September 4, 2008
The Washington Post

In India, Outcry Over U.S. Letter

Critics say it shows Prime Minister lied About nuclear deal

by Rama Lakshmi

A day after a secret letter from the U.S. State Department to Congress about the controversial nuclear energy deal with India was made public, Indian opposition figures cried foul, accusing Prime Minister Manmohan Singh of willfully misleading the nation about restrictive aspects of the deal.

The letter contradicts a commitment that Singh made to Parliament in August 2007, the critics said. He had told legislators that "the agreement does not in any way affect India's right to undertake future nuclear tests, if it is necessary."

Officials in Singh's government "have indulged in a farce which is unparalleled in our diplomatic and parliamentary history," the opposition Bharatiya Janata Party said in a statement. "It is now crystal clear that India will lose the right to nuclear tests forever as a result of this agreement."

In a nearly year-long campaign that threatened the stability of Singh's government, the opposition argued that national sovereignty and security were at stake. If the agreement was adopted, they said, India would be unable to conduct nuclear tests because they would trigger suspension of supplies of crucial nuclear fuel and technology.

The State Department letter said that the deal's assurances to supply India with nuclear fuel are not meant "to insulate India against the consequences of a nuclear explosive test." It went on to make clear that a cutoff would be immediate.

India's nuclear tests and its refusal to sign the Non-Proliferation Treaty have led countries to restrict sales of nuclear technology and materials to it. The deal with the United States would clear the way for civilian nuclear cooperation, easing an electric power shortage. India would formally pledge certain safeguards but continue to remain outside the treaty. . . .


Mohsin Ali, "The Nuclear Nightmare," The Wisdom Fund, February 24, 2004

[The letter makes clear that the 123 Agreement has granted India no right to take corrective measures in case of any fuel-supply disruption. Rather, India's obligations are legally irrevocable. It further indicates there is no link between perpetual safeguards and perpetual fuel supply. Contrast this with what the prime minister claimed in Parliament on August 13, 2007: 'India's right to take "corrective measures" will be maintained even after the termination of the Agreement.' Or the prime minister's repeated assurances to Parliament since March 2006 that India's acceptance of perpetual international inspections will be tied to perpetual fuel supply. . . .

The letter assures Congress that the 'US government will not assist India in the design, construction or operation of sensitive nuclear technologies.' That rules out not only the transfer of civil reprocessing and enrichment equipment or technologies to India even under safeguards, but also casts a shadow over the US granting India operational consent to reprocess spent fuel with indigenous technology. Under the 123 Agreement, India has agreed to forego reprocessing until it has, in the indeterminate future, won a separate, congressionally vetted agreement.--Brahma Chellaney, "Embarrassing revelations on the nuclear deal,", September 3, 2008]

[The United States will not sell sensitive nuclear technologies to India and would immediately terminate nuclear trade if New Delhi conducted a nuclear test, the Bush administration told Congress in correspondence that has remained secret for nine months.Glenn Kessler, "In Secret Letter, Tough U.S. Line on India Nuclear Deal," Washington Post, September 3, 2008]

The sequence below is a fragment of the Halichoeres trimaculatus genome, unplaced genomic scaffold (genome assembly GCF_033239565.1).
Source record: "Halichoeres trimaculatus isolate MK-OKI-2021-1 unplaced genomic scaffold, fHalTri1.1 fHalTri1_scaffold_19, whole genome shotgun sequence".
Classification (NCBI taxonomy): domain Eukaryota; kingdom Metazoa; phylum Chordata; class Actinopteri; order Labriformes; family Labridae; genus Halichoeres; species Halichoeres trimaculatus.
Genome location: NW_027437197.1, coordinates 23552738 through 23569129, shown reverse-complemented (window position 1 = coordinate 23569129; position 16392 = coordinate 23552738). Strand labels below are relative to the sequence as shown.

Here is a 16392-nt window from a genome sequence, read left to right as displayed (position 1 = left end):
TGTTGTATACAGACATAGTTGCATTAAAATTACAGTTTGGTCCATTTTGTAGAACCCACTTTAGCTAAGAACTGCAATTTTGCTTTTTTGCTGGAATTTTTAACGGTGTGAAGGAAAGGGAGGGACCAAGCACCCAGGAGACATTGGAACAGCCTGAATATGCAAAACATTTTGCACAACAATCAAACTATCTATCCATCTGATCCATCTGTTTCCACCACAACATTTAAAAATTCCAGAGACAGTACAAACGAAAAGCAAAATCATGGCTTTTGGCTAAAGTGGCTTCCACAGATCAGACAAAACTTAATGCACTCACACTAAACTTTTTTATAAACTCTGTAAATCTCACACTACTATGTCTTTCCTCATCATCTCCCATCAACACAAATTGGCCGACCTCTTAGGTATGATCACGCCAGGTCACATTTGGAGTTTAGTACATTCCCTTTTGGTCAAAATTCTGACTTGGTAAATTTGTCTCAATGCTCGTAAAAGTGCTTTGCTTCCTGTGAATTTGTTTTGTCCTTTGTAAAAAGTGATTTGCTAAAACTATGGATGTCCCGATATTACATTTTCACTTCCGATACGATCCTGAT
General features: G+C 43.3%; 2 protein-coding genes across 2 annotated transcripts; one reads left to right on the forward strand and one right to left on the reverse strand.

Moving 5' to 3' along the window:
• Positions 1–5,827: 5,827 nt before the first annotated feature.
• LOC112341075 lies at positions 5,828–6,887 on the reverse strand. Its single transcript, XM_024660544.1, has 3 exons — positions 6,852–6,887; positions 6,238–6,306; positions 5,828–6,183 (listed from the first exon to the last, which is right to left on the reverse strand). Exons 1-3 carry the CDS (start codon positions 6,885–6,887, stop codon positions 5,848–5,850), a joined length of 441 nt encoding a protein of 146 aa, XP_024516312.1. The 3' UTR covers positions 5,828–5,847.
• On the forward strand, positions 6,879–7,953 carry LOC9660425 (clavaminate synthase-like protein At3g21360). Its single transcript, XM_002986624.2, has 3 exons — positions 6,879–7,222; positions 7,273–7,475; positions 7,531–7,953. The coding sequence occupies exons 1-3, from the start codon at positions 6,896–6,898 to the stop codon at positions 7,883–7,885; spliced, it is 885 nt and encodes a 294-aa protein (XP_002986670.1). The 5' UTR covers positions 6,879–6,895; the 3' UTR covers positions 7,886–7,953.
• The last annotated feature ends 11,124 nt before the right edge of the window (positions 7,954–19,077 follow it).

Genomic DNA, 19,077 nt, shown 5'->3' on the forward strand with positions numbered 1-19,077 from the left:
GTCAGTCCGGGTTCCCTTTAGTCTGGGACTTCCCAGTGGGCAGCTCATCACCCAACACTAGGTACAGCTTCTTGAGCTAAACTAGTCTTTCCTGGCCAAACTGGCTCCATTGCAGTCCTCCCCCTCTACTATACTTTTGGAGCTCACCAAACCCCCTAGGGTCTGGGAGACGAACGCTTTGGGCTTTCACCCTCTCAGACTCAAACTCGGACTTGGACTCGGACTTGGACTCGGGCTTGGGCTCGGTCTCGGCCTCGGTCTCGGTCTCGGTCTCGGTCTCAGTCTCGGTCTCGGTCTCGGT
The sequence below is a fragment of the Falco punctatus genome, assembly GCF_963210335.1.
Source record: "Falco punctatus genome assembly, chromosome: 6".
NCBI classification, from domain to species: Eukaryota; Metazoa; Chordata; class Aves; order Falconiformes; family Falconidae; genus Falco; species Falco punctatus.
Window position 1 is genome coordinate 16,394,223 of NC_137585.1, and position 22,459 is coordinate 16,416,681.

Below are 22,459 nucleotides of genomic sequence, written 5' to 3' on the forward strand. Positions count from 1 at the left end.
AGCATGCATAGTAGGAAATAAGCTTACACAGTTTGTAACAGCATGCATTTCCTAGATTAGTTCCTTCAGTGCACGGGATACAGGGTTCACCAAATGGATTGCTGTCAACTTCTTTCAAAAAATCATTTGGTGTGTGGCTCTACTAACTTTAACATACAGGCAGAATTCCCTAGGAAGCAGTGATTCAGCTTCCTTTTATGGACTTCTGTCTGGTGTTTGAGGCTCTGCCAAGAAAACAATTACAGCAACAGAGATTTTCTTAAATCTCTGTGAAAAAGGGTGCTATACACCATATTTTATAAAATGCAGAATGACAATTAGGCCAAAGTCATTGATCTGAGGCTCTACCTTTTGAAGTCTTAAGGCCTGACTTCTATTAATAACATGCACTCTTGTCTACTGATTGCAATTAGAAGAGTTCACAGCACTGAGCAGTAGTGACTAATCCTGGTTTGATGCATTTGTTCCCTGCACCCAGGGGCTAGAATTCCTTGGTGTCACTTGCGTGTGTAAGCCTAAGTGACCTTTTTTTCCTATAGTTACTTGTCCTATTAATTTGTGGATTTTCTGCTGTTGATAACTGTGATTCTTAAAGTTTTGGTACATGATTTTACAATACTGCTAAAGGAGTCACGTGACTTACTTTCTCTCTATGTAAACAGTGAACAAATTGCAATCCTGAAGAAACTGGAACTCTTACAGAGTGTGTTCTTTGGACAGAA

[The 45-nation Nuclear Suppliers Group (NSG) did not endorse the original plan last month, forcing the US to come back with a revised proposal. . . .

Critics of the deal say it creates a dangerous precedent - effectively allowing India to expand its nuclear power industry without requiring it to sign the Non-Proliferation Treaty (NPT) as other nations must.--"US-India nuclear accord approved," BBC News, September 6, 2008]

[A 45-nation group that governs trade in nuclear equipment and materials privately agreed last weekend that none of its members plans to sell sensitive technologies to India, according to sources familiar with the discussion. The agreement undercuts one of the Indian government's key rationales for seeking a civilian nuclear deal with the United States -- that it would open the door for "full civil nuclear cooperation" with the rest of the world.--Glenn Kessler, "World Nuclear Trade Group Agrees to Restrict Sales to India," Washington Post, September 12, 2008]

[Back in 2005 Secretary of State Condi Rice had whizzed down to New Delhi to prevent India's finalizing technical and commercial contracts for a $4.5 billion Iran-Pakistan-India natural-gas pipeline that is to provide Iranian natural gas mostly to India.

In return for India canceling the "peace pipeline," Condi held out the possibility that we would (a) lift sanctions imposed by Congress on India (as a result of the nuclear weapons tests India conducted in 1998), (b) allow India to be supplied with NPT-proscribed nuclear materials and equipment - to be subjected to special IAEA Safeguards - we had previously blocked , and (c) get the Nuclear Suppliers Group to completely disregard guidelines on restrictions to be applied to NSG exports to India.--Gordon Prather, "What Have We Got to Lose?,", September 20, 2008]

[The message is clear: Washington will be in no mood to antagonize its Pakistani partner and Delhi is expected to keep tensions under check in its relations with Islamabad.--M K Bhadrakumar, "India grapples with the Obama era," Asia Times, February 21, 2009]

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